This Chinese New Year promises good fortune and big changes. Why? The Chinese zodiac calendar is divided into 12 year cycles, with each year represented by an animal. On January 23, 2012, the year of the dragon begins. The dragon, as the only mythical creature of the Chinese zodiac, promises positive change.
Some of my favorite memories of celebrating Chinese New Year as a kid include going to visit relatives and receiving "lai see," or red envelopes filled with money. We would greet relatives with "Gung hay fat choy!", which means "Best wishes and happy new year!" in Cantonese, and be rewarded with red envelopes. The red envelopes, filled with money, are doled out by married adults and elders to children for good luck and prosperity. The money inside is usually an even amount, although historically the number 4 is avoided and the number 8 is particularly lucky.
It isn't long until Chinese New Year, so start saving up if you're married and, if you're not, be prepared for a payday! We've gathered some projects to get you started with Chinese New Year celebrations. Gung hay fat choy and Happy Year of the Dragon!
(To make the heart-shaped Chinese New Year envelope pictured above visit Instructables.)
Chinese New Year 'Welcome' Door Hanger
Greet visitors with this simple door hanger. Print out the Chinese characters for "Welcome" and use them as a pattern. Trace the characters in gold glitter glue or gold paint and add orange foam circles to represent oranges and tangerines, symbols of luck and wealth.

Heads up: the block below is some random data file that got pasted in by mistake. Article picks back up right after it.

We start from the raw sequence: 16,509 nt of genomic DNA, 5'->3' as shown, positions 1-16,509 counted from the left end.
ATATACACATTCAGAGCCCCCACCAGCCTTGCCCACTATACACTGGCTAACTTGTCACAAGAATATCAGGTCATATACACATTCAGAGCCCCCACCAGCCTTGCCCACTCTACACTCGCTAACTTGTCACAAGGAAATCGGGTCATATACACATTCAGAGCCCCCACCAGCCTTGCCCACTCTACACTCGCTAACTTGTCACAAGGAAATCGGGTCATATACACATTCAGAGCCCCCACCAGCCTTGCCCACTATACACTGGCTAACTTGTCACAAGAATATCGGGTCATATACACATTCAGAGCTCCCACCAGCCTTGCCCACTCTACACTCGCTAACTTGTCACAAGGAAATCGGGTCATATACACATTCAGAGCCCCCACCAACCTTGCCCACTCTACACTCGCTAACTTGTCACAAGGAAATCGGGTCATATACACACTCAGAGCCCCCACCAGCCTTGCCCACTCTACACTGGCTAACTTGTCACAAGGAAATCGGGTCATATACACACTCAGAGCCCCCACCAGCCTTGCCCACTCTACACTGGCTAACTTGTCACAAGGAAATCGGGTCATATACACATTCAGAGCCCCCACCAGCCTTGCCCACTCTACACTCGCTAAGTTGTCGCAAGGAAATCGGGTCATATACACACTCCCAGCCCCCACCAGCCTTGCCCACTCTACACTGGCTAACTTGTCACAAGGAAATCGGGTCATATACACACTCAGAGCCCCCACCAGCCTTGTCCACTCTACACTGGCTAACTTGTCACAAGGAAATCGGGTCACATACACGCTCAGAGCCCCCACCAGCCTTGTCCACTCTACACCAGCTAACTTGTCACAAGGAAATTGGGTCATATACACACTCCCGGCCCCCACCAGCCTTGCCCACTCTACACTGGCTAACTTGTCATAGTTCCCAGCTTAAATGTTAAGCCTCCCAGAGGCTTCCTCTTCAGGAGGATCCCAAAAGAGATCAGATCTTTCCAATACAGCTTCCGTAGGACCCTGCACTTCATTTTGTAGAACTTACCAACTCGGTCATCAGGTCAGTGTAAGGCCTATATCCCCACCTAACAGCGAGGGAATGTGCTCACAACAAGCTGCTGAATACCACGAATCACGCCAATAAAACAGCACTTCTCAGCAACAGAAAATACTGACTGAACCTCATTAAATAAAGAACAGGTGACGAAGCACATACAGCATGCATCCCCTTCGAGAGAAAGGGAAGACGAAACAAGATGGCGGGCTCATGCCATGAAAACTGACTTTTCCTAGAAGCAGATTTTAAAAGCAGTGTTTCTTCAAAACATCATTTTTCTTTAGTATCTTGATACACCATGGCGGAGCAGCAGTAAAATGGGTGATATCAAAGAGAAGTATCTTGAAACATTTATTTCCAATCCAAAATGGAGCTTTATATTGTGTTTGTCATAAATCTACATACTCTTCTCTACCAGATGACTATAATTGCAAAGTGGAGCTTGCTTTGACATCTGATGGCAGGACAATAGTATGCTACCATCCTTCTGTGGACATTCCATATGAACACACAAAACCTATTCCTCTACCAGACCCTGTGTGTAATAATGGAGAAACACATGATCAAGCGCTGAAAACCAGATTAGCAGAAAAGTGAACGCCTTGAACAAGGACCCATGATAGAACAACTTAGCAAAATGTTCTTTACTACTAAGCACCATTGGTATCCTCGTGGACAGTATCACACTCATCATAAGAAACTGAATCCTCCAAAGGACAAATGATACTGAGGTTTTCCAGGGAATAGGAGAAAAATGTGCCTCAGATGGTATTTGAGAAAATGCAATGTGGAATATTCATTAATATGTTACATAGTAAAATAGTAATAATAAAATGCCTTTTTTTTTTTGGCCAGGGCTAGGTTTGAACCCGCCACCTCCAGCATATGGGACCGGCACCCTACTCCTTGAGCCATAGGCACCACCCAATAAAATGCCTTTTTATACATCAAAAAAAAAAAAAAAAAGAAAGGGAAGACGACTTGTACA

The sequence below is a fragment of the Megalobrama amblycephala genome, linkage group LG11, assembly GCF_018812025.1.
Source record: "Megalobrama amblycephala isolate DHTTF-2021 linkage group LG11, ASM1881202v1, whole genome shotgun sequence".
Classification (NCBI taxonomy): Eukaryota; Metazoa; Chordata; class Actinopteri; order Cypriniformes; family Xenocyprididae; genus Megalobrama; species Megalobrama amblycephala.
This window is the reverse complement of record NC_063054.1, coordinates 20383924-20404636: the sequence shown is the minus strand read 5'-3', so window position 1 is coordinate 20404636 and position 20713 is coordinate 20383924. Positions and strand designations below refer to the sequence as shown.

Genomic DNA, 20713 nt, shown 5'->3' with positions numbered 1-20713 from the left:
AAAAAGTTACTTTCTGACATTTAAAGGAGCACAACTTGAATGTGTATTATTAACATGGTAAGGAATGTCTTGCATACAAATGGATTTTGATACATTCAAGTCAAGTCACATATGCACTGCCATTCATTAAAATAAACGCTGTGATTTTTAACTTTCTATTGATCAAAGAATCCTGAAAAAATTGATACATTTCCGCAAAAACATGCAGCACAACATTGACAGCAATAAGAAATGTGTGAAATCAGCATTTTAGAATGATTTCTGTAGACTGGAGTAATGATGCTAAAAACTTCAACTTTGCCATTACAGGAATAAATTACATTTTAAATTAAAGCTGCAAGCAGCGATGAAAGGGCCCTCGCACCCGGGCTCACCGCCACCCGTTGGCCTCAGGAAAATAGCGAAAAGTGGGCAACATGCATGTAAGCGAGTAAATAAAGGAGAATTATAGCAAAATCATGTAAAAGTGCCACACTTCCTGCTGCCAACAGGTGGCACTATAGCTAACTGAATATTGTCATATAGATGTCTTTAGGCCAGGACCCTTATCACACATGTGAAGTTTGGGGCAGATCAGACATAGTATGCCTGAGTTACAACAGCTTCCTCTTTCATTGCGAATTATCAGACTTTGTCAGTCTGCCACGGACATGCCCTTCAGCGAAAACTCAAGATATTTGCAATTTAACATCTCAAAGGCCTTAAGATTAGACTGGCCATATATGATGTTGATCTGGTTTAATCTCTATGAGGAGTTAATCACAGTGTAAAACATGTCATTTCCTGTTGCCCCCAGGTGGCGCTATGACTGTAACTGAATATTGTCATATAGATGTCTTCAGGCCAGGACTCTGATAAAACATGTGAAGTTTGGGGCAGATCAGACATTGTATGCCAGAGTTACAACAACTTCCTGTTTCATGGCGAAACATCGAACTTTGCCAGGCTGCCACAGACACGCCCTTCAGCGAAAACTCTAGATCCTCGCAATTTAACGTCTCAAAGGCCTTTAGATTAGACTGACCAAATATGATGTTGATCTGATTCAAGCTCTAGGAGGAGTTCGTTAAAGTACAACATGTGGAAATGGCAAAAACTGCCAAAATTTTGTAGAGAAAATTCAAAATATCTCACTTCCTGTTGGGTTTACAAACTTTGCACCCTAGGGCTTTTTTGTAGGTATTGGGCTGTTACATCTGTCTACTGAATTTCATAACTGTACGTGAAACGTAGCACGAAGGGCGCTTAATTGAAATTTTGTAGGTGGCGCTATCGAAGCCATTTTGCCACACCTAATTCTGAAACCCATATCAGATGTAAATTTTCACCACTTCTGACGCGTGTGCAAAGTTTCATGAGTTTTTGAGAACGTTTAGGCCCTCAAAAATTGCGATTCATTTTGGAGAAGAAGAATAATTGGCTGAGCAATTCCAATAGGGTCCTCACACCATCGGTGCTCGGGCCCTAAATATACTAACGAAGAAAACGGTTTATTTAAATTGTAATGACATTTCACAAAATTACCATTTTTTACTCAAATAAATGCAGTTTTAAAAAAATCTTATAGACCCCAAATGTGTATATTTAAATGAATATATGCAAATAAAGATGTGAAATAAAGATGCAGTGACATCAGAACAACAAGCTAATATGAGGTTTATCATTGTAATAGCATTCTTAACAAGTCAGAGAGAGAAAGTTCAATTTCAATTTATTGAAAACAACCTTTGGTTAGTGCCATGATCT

Check out Kaboose for full instructions.
Egg Box Dragon Puppet
Chinese New Year parades often end with a dragon dance, during which several people operate an elaborate dragon costume. Create your own miniature dragon by recycling an old egg carton.
Head to FamilyFun to learn how to make your own dragon puppet.
If you have some extra construction paper lying around, grab some scissors and make this paper puppet. Brass fasteners connect the different parts of the dragon, so you can make it move!
Flying Dragon Puppet
Plastic cups, paper towel rolls and colored paper are the main supplies you'll need to make this flying dragon puppet with the kids.
Crochet an appliqué dragon to add some Year of the Dragon charm to all of your knit projects.
DIY Dragon Tails
These dragon tails are a simple and adorable toy for kids to celebrate the Chinese New Year. You'll need some non-stretch fabric, velcro and batting.
Make these cute felt slippers to keep the wee one's toes warm this winter.
Paper Fortune Cookies
Create custom messages for your friends and family. This project would be a great Valentine's Day craft too! First write out all of the fortunes on small slips of paper. Then grab some paper cupcake baking liners, fold them in half, add the fortunes and glue the bottom of the liners.
Make a paper wreath incorporating red and gold to decorate your home. Cut out a cardboard ring as the base, then fold colorful pieces of paper and glue or staple them onto the base until the cardboard is fully covered.
Marbled Red Vinasse Eggs
Try this marbled eggs recipe for a delicious (and one of a kind) Chinese New Year's treat. Make sure to start early, since they'll need to soak in a red wine sauce overnight.
Traditional Baked Mooncake Recipe
Mooncakes filled with egg yolks and lotus seed paste are often shared and eaten during Chinese holidays. Impress your friends by making your own!